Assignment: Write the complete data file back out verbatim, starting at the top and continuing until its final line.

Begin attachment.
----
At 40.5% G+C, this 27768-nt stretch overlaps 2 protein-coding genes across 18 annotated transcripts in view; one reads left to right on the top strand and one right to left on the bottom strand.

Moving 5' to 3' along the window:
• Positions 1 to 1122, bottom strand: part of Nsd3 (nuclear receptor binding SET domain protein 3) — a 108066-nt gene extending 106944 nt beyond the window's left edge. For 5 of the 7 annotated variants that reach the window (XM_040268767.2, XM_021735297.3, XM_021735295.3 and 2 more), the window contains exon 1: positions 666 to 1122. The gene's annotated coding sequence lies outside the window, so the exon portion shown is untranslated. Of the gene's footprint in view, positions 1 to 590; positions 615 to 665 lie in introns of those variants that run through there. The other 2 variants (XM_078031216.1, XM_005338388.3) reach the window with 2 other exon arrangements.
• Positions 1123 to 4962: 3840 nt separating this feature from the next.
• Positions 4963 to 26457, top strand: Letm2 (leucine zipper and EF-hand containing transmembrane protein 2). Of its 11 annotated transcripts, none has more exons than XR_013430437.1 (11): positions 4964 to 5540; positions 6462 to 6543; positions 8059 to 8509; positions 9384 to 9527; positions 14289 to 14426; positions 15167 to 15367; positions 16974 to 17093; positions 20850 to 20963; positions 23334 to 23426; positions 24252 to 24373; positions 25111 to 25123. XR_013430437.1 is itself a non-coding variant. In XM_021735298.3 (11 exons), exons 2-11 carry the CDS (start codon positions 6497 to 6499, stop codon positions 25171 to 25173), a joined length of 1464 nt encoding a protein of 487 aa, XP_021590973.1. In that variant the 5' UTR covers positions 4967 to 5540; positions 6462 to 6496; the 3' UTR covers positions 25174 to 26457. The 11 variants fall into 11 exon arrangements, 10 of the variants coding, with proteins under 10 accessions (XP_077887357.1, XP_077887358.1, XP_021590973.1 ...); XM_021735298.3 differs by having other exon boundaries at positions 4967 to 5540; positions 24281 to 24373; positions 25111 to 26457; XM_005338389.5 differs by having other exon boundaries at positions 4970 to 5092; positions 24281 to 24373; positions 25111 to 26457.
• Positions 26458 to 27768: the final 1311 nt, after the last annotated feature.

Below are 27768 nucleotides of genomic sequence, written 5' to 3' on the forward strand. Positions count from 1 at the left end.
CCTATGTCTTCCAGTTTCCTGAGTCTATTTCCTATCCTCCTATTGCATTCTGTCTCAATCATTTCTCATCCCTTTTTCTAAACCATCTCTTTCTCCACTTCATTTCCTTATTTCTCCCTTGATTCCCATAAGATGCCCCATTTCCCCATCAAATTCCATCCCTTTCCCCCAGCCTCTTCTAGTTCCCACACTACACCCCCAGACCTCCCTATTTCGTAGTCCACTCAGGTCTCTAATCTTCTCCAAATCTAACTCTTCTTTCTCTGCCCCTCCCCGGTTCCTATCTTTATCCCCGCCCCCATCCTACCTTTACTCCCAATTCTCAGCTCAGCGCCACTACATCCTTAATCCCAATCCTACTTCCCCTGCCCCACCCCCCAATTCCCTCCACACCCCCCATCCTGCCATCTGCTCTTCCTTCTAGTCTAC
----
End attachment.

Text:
At 40.5% G+C, this 27768-nt stretch overlaps 2 protein-coding genes across 18 annotated transcripts in view; one reads left to right on the top strand and one right to left on the bottom strand.

Moving 5' to 3' along the window:
• Positions 1 to 1122, bottom strand: part of Nsd3 (nuclear receptor binding SET domain protein 3) — a 108066-nt gene extending 106944 nt beyond the window's left edge. For 5 of the 7 annotated variants that reach the window (XM_040268767.2, XM_021735297.3, XM_021735295.3 and 2 more), the window contains exon 1: positions 666 to 1122. The gene's annotated coding sequence lies outside the window, so the exon portion shown is untranslated. Of the gene's footprint in view, positions 1 to 590; positions 615 to 665 lie in introns of those variants that run through there. The other 2 variants (XM_078031216.1, XM_005338388.3) reach the window with 2 other exon arrangements.
• Positions 1123 to 4962: 3840 nt separating this feature from the next.
• Positions 4963 to 26457, top strand: Letm2 (leucine zipper and EF-hand containing transmembrane protein 2). Of its 11 annotated transcripts, none has more exons than XR_013430437.1 (11): positions 4964 to 5540; positions 6462 to 6543; positions 8059 to 8509; positions 9384 to 9527; positions 14289 to 14426; positions 15167 to 15367; positions 16974 to 17093; positions 20850 to 20963; positions 23334 to 23426; positions 24252 to 24373; positions 25111 to 25123. XR_013430437.1 is itself a non-coding variant. In XM_021735298.3 (11 exons), exons 2-11 carry the CDS (start codon positions 6497 to 6499, stop codon positions 25171 to 25173), a joined length of 1464 nt encoding a protein of 487 aa, XP_021590973.1. In that variant the 5' UTR covers positions 4967 to 5540; positions 6462 to 6496; the 3' UTR covers positions 25174 to 26457. The 11 variants fall into 11 exon arrangements, 10 of the variants coding, with proteins under 10 accessions (XP_077887357.1, XP_077887358.1, XP_021590973.1 ...); XM_021735298.3 differs by having other exon boundaries at positions 4967 to 5540; positions 24281 to 24373; positions 25111 to 26457; XM_005338389.5 differs by having other exon boundaries at positions 4970 to 5092; positions 24281 to 24373; positions 25111 to 26457.
• Positions 26458 to 27768: the final 1311 nt, after the last annotated feature.

Below are 27768 nucleotides of genomic sequence, written 5' to 3' on the forward strand. Positions count from 1 at the left end.
CCTATGTCTTCCAGTTTCCTGAGTCTATTTCCTATCCTCCTATTGCATTCTGTCTCAATCATTTCTCATCCCTTTTTCTAAACCATCTCTTTCTCCACTTCATTTCCTTATTTCTCCCTTGATTCCCATAAGATGCCCCATTTCCCCATCAAATTCCATCCCTTTCCCCCAGCCTCTTCTAGTTCCCACACTACACCCCCAGACCTCCCTATTTCGTAGTCCACTCAGGTCTCTAATCTTCTCCAAATCTAACTCTTCTTTCTCTGCCCCTCCCCGGTTCCTATCTTTATCCCCGCCCCCATCCTACCTTTACTCCCAATTCTCAGCTCAGCGCCACTACATCCTTAATCCCAATCCTACTTCCCCTGCCCCACCCCCCAATTCCCTCCACACCCCCCATCCTGCCATCTGCTCTTCCTTCTAGTCTAC